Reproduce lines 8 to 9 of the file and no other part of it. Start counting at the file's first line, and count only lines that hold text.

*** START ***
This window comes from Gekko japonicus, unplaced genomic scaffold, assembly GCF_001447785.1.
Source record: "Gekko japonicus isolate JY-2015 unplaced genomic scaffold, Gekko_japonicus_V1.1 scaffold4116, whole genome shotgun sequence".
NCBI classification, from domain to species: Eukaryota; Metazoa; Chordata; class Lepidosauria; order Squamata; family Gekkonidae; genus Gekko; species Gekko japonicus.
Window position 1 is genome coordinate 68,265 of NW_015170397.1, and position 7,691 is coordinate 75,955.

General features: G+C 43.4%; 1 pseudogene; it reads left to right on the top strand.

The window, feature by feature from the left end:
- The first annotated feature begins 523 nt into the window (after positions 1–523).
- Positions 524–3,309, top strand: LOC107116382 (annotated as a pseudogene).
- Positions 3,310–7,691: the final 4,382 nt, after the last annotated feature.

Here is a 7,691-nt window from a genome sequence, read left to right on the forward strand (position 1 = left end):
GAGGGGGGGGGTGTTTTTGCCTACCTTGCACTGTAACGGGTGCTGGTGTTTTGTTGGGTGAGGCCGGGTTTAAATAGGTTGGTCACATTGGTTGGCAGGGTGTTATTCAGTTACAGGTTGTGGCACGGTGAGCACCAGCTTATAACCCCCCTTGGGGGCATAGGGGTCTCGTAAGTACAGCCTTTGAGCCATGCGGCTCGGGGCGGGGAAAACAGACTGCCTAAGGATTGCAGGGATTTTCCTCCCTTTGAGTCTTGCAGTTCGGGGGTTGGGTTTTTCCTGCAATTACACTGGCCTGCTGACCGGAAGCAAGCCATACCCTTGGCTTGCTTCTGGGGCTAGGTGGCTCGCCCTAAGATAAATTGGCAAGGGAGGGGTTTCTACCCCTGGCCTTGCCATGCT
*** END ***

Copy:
- Positions 524–3,309, top strand: LOC107116382 (annotated as a pseudogene).
- Positions 3,310–7,691: the final 4,382 nt, after the last annotated feature.